Elbit Systems used its HMD aviation technology to develop an analog system designed for use in armored vehicles. IronVision is a helmet-mounted display (powered through a single cable) that feeds images from three or six day / night optical-electronic cameras. Installed around the perimeter of the machine body, the cameras provide a conformal display of the surroundings - horizontally all-view 360 ° and vertically 90 °. The multispectral image from the cameras is displayed on the video channel of high quality directly to the biocular instruments of one or two users located in front of their eyes.
In addition, IronVision can interact with the on-board combat control system (SMS), displaying information on the combat mission being performed on the image projected to the commander. The vice president of the ground systems division, Boaz Cohen, confirmed that in 2017 the Israeli army tested this system on the main battlefield. tank Merkava Mk 4. The Ma'anak battle control system of the Merkava Mk 4 tank is part of the Elbit TORC2H information and control system, and thus IronVision can overlay information about tracking its forces and other data.
Due to the fact that the IronVision system is compatible with the NGVA STANAG 4754 (NATO Generic Vehicle Architecture - the standard NATO architecture for vehicles) - mandatory for all NATO programs on existing and future habitable and uninhabited vehicles and subsystems - and can work with a battle management system , it is also capable of combining data from other means on the battlefield, for example, UAVs, and then presenting the information in the PIP format. Similarly, the commander can choose to view the image from any sight or sensor on the machine and monitor the corresponding system. When controlling an armament complex in the same mode, the IronVision system is able to synchronize the armament with the commander's line of sight, simplifying work in search and impact mode. If the operator needs to look at the situation inside the car, he can stop the video signal and observe through a completely transparent lens.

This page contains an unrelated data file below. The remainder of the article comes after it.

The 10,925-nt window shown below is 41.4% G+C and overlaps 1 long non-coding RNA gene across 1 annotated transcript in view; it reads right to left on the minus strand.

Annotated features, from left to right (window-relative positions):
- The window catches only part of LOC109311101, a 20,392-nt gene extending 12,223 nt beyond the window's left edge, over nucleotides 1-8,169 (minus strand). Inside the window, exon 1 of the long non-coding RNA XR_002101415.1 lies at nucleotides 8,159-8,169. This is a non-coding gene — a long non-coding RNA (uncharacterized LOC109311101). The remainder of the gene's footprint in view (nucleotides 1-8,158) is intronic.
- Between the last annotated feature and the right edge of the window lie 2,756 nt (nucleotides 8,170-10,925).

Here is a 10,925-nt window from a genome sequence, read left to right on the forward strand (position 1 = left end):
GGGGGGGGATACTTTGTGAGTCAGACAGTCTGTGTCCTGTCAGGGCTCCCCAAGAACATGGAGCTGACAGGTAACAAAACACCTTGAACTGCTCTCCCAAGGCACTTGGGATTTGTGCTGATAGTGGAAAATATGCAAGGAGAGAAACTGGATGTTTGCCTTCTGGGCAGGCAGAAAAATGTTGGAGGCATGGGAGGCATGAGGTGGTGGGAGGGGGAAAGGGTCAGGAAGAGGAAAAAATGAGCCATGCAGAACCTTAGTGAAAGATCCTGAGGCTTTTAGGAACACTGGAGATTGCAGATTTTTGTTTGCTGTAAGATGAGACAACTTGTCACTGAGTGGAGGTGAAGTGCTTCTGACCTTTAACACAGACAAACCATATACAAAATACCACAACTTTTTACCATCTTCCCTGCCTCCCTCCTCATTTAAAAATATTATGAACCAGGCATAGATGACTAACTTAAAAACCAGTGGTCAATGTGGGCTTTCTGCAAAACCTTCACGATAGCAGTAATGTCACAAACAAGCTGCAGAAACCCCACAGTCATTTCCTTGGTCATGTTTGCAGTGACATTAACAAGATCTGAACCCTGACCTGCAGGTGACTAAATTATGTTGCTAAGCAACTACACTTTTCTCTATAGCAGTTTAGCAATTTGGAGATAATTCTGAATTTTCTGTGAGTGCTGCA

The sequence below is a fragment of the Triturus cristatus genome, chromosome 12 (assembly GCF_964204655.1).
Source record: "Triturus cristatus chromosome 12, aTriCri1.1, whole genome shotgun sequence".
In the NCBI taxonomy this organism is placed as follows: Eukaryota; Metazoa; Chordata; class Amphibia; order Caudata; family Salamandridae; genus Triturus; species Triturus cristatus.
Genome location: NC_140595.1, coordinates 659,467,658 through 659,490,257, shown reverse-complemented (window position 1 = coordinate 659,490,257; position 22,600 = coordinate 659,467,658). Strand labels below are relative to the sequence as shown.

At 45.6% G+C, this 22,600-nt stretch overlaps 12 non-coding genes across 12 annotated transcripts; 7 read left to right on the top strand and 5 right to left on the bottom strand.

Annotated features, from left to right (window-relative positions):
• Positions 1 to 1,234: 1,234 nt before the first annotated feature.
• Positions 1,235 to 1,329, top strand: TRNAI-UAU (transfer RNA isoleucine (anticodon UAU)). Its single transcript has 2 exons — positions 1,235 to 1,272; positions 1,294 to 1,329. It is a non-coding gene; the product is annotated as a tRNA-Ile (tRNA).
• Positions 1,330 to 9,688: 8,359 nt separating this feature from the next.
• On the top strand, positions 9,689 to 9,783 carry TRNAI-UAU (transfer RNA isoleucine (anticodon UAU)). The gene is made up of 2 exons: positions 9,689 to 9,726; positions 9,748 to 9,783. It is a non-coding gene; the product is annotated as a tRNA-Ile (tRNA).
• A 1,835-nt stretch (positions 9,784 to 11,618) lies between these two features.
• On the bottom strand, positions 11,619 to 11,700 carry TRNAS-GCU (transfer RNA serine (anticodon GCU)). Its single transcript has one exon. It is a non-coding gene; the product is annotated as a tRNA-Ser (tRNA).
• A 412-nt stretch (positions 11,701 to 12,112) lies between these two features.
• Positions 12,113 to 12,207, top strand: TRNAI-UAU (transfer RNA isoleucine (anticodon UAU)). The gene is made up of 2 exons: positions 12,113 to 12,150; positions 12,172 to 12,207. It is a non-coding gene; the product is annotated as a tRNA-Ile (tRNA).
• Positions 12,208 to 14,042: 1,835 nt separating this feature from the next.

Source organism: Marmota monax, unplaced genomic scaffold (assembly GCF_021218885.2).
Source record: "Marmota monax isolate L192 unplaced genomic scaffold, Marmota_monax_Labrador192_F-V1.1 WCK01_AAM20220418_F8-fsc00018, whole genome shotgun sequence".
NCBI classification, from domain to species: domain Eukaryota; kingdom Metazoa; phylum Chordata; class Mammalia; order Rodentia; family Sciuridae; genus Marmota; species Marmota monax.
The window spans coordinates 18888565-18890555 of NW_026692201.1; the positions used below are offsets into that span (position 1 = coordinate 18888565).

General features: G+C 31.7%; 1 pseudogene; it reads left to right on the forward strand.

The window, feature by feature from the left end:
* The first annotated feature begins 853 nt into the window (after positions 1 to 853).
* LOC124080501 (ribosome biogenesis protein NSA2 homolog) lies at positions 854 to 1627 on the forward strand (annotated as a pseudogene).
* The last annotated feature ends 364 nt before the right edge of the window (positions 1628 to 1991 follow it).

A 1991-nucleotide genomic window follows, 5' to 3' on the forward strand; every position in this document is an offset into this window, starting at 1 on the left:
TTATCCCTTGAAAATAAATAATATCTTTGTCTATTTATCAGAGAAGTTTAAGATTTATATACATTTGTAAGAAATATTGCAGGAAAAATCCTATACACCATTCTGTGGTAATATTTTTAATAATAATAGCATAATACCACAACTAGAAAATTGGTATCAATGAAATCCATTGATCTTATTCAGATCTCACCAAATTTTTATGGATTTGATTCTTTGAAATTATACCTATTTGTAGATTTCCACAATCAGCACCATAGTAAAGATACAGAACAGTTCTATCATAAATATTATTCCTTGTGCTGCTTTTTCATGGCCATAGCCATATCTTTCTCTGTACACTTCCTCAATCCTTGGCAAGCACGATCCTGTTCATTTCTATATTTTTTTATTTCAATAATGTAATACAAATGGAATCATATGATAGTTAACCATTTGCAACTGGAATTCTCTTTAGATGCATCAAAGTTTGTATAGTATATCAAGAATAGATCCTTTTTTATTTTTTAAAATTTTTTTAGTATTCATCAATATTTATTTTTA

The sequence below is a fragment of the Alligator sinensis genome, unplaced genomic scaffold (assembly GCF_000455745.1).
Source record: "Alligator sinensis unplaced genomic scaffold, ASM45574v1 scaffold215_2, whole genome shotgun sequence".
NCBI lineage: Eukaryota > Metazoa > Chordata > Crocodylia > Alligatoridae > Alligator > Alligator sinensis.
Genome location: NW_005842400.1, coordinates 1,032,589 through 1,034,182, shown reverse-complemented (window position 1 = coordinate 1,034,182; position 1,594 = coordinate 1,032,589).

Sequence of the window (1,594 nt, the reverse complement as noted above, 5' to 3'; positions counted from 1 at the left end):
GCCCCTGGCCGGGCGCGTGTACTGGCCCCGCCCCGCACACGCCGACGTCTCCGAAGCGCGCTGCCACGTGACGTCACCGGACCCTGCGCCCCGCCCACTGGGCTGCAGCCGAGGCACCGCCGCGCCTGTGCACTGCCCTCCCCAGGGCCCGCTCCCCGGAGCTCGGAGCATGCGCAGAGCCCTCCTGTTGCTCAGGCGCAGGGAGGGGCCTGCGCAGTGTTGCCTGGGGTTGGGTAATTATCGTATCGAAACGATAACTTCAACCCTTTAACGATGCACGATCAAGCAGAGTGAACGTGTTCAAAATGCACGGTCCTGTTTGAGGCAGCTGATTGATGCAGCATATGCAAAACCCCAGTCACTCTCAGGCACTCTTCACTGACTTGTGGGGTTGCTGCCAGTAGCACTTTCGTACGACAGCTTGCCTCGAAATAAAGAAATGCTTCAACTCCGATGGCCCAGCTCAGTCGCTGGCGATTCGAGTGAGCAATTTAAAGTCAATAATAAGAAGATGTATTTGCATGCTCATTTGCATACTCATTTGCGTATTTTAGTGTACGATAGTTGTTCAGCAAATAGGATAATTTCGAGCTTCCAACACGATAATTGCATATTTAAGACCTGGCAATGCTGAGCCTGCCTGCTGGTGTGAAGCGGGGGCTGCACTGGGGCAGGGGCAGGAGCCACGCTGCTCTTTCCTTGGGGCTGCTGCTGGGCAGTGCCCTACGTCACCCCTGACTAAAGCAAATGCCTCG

However, if the aircraft cabin or habitable armored vehicle compartment provide stable conditions for tracking the position of the head inside a certain volume, then the electromagnetic situation inside the combat armored vehicle is much more complicated than in the aircraft cabin. Elbit Systems has developed several proprietary algorithms to solve this problem, which allows to obtain an absolutely clear image.
The British company BAE Systems has developed its “through view” system through armor. The BattleView 360 digital imaging system tracks and arranges elements of the environment surrounding the machine before presenting the user with a fully processed conformal image (used in cartography, when part of the surface of the globe is to be drawn on a plane (on a map) with all the angles preserved) with tactical information, taken from the SMS and superimposed on the HMD.